We thought maybe it was just the Boulder bubble, but apparently the over-use of farm-to-table has caused more confusion than clarification. Because so many restaurants and food brands are using the phrase, it doesn’t have much meaning any more. A recent article in Vanity Fair by Corby Kummer covered the almost cliche phrase; take a look:
I used to dream of being able to go to a restaurant near where I live that would serve the freshest and most local vegetables nearly naked, so that diners could taste them in their just-picked glory rather than lost in cloakings of purslane pesto and thick almondromesco sauce. Where simply grilled pieces of meat and fish would arrive glistening with the lightest painting of olive oil. Where chefs would seek out local cheese-makers and farmers who cared about the pigs and cattle and chickens they raised, like the food producers and farmers I’ve made it a practice to seek out, buy from, and write about in an attempt to keep them in business. Why couldn’t the restaurants I went to and reviewed save me the trouble of finding everybody for myself? Why did I have to root everyone out, argue with my editors over whether “artisanal” was a word, and wait till I was headed across the Bay Bridge to Chez Panisse to know I could trust the provenance of what was set in front of me?
I forgot to be careful what I wished for.
Today, chefs can’t shut up about where every morsel that went into every dish got its start in life. “Locavore” isn’t enough: new words are necessary. The friendly diner in the Brooklyn-analogue neighborhood in Atlanta where I’ve been spending some time is called “il Localino.” No chef would dare to seek investors without a business plan that boasts of its “farm-to-table” cuisine—a term now so common that it has inspired its own irritating abbreviation, F2T.I realized that things were getting out of hand recently at Commonwealth, a restaurant in an attractively revitalized former light-manufacturing neighborhood of Cambridge, Massachusetts. Just a decade ago, it would have been enough to emphasize exposed-brick walls, hardwood floors gouged by machinery, and harsh, ugly industrial light fixtures with softly glowing “Edison” bulbs that Edison would be unlikely to recognize. But now the entrance was an ersatz farmers’ market with crates of fruits and vegetables, chalkboards listing local farms, and bottles of maple syrup. The restaurant’s brick walls were covered by flimsy strips of wood that turned out to be packing crates. The effect didn’t really say “farm.” It said something more like “farm drag.” And it wasn’t near a farm. It was near a lot of old factories and a huge new Google office complex.
The West Village, in Manhattan, isn’t exactly farmland, either, much less the Bohemia it once was. The hedge-fund traders who are now the only residents who can afford its charms are finding their way to Blenheim, a restaurant named for the 150-acre “smörgås eco farm” that its owners, a Norwegian-born former designer named Morten Sohlberg, and Min Ye, his wife and a former investment banker, run in the Catskills. They’ve rigged out the restaurant with the requisite Edison bulbs, unstained wide-plank wainscoting, and dozens of jagged-toothed saws, oxen yokes, and other implements that look like exhibits in a museum of agriculture. Farmshop, in Brentwood, California, bordering the Gold Coast of Santa Monica, has a full-wall black-and-white picture of a barn and silo with a rolling mowed field in the background, and a father and son strolling through elephant’s- eye-high corn in the foreground. It’s unlikely that father or son would be able to afford much at the neighboring boutiques in the Brentwood Country Mart, like Broken English jewelry and Calypso St. Barth.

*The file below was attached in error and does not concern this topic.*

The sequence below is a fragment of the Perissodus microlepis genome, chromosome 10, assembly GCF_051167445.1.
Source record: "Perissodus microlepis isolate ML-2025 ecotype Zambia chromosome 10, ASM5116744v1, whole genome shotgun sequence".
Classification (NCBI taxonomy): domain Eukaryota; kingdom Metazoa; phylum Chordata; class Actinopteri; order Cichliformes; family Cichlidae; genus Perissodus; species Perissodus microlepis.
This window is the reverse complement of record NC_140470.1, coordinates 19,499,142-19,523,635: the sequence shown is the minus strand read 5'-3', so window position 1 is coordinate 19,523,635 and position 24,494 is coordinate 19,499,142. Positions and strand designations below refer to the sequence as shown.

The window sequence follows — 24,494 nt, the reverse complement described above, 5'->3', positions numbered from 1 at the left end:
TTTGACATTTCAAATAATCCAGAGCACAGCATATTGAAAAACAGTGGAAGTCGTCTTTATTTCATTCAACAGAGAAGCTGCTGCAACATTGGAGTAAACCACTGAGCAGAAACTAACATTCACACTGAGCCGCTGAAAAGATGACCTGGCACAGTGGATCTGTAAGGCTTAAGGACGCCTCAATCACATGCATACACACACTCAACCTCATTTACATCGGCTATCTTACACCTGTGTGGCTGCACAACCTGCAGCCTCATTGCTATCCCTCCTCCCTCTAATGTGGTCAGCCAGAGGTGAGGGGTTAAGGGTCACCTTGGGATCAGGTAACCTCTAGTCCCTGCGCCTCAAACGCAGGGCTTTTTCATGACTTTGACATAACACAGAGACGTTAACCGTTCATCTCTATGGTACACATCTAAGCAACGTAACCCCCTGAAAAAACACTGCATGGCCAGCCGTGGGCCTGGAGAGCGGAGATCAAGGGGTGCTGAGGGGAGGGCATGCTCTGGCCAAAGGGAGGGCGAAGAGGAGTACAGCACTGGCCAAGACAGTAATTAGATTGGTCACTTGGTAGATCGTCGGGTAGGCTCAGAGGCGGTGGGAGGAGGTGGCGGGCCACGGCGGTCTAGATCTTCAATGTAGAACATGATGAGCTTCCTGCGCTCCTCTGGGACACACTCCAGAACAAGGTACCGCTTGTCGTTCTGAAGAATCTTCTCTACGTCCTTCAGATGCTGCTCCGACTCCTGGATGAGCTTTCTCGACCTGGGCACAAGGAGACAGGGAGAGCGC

All this is the modern version of Pastis carafes and Gauloises ashtrays in an Akron bistro. It feels particularly misleading when excessive earnestness is a cover for fatally unimaginative, formulaic food. Transparency about sourcing and insisting on food raised to ethical standards is laudable: every chef and restaurant owner and shopper outside Brooklyn and Berkeley should think about it. But purity and moral superiority are not excuses for not knowing how to cook.
Farm-to-table has honorable origins. When Alice Waters started listing the names of farms on the menu of Chez Panisse, it was to remind people that food really did grow on farms. Waters wanted to re-establish the link between the seasons of the year and the food she served, and she wanted to credit everyone who produced every part of the meal.Those good intentions went amok when chefs around the country started to outdo one another with menus that took on the name-clotted length of petitions: “Treviso grown by Warren Weber in Bolinas in the third row of the radicchio plot at Star Route Farms.” Lambs gambol on the green, steers graze on antioxidant-rich grasses, chickens peck for all-natural grubs—all under the loving gaze of ethics majors—right until the moment it’s time for the nail gun. You might not be able to tell what you’d actually be eating, but you’d know a lot about who grew it, raised it, or caught it. Then farmers’ markets, spurred by the very awareness those menus created, started giving regular people access to the ingredients that had given chefs their competitive advantage—and chefs lost their edge.
“Those goddamned markets,” says Loretta Keller, a chef at Stars during the heyday of California cuisine and then herself the owner of successful San Francisco restaurants. “When the public got access to what only we could get before, we lost our bragging rights. We had to compete for products that made us special.” That generally meant one of two directions: insistence on cozy, exclusive deals with farmers and playing up farm-to-table, or moving to laconic, five-word menu descriptions that left the guessing to the diner.
Worse, the language and iconography have been co-opted by the very companies to which the movement was supposed to be an alternative—“farmwashing,” as the practice is called. “It Begins with a Farmer,” a series of ads featuring pictures of wholesome-looking tillers of the soil, carries messages such as “A Mother’s Love Begins with a Farmer.” The sponsor? Monsanto, the global purveyor of genetically modified seeds (and scourge of farmers who resist them). McDonald’s, under siege as the public looks askance at the processed foods it blames for obesity, has been fighting back against its increasingly strong rival Chipotle, which built its market share on claims of ethical suppliers (claims under frequent dispute, but that’s what you get when you try to seize the moral high ground and make a lot of money). Four years ago McDonald’s started a “What We’re Made Of” campaign to make customers “feel good about the high-quality ingredients that go into our menu.” Two years later, it ran a “farm-to-fork” campaign featuring potato, beef, and lettuce farmers displaying products that actually grew in (or on) the ground. McDonald’s also sent 18-wheelers up and down Britain bearing billboard-size black-and-white linoleum prints featuring antique tractors and drawings of happy sunflowers, with banners that read (for instance), OVER 17,500 BRITISH & IRISH FARMERS SUPPLY OUR INGREDIENTS. The graphics on its burger bags could be on feedbags for wholesome farmers.